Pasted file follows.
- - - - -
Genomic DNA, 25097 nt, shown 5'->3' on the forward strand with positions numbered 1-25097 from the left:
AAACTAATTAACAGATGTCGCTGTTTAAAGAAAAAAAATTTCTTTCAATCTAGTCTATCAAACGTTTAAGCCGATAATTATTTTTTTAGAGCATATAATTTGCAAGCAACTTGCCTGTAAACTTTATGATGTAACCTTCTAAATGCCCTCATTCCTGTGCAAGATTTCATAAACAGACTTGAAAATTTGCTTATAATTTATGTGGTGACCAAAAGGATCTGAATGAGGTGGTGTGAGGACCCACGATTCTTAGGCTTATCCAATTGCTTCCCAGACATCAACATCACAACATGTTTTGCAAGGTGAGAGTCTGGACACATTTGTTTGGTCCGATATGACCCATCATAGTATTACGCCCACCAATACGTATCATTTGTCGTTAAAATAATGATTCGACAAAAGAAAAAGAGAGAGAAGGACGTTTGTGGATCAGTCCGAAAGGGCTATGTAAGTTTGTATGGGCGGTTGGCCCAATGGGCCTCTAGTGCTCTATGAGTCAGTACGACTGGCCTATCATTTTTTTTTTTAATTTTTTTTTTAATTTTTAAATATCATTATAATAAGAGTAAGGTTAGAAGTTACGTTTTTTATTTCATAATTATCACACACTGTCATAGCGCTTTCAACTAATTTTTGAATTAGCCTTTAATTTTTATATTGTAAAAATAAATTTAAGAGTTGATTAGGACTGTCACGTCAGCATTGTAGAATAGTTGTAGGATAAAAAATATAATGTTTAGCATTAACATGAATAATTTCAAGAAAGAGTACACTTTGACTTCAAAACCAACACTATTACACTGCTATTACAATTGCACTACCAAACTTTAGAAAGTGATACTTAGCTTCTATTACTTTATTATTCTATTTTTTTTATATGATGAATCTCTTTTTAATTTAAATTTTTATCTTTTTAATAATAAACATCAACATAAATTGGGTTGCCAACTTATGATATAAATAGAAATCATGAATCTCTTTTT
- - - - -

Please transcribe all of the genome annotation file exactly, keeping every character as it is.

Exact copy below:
Genomic DNA, 25097 nt, shown 5'->3' on the forward strand with positions numbered 1-25097 from the left:
AAACTAATTAACAGATGTCGCTGTTTAAAGAAAAAAAATTTCTTTCAATCTAGTCTATCAAACGTTTAAGCCGATAATTATTTTTTTAGAGCATATAATTTGCAAGCAACTTGCCTGTAAACTTTATGATGTAACCTTCTAAATGCCCTCATTCCTGTGCAAGATTTCATAAACAGACTTGAAAATTTGCTTATAATTTATGTGGTGACCAAAAGGATCTGAATGAGGTGGTGTGAGGACCCACGATTCTTAGGCTTATCCAATTGCTTCCCAGACATCAACATCACAACATGTTTTGCAAGGTGAGAGTCTGGACACATTTGTTTGGTCCGATATGACCCATCATAGTATTACGCCCACCAATACGTATCATTTGTCGTTAAAATAATGATTCGACAAAAGAAAAAGAGAGAGAAGGACGTTTGTGGATCAGTCCGAAAGGGCTATGTAAGTTTGTATGGGCGGTTGGCCCAATGGGCCTCTAGTGCTCTATGAGTCAGTACGACTGGCCTATCATTTTTTTTTTTAATTTTTTTTTTAATTTTTAAATATCATTATAATAAGAGTAAGGTTAGAAGTTACGTTTTTTATTTCATAATTATCACACACTGTCATAGCGCTTTCAACTAATTTTTGAATTAGCCTTTAATTTTTATATTGTAAAAATAAATTTAAGAGTTGATTAGGACTGTCACGTCAGCATTGTAGAATAGTTGTAGGATAAAAAATATAATGTTTAGCATTAACATGAATAATTTCAAGAAAGAGTACACTTTGACTTCAAAACCAACACTATTACACTGCTATTACAATTGCACTACCAAACTTTAGAAAGTGATACTTAGCTTCTATTACTTTATTATTCTATTTTTTTTATATGATGAATCTCTTTTTAATTTAAATTTTTATCTTTTTAATAATAAACATCAACATAAATTGGGTTGCCAACTTATGATATAAATAGAAATCATGAATCTCTTTTT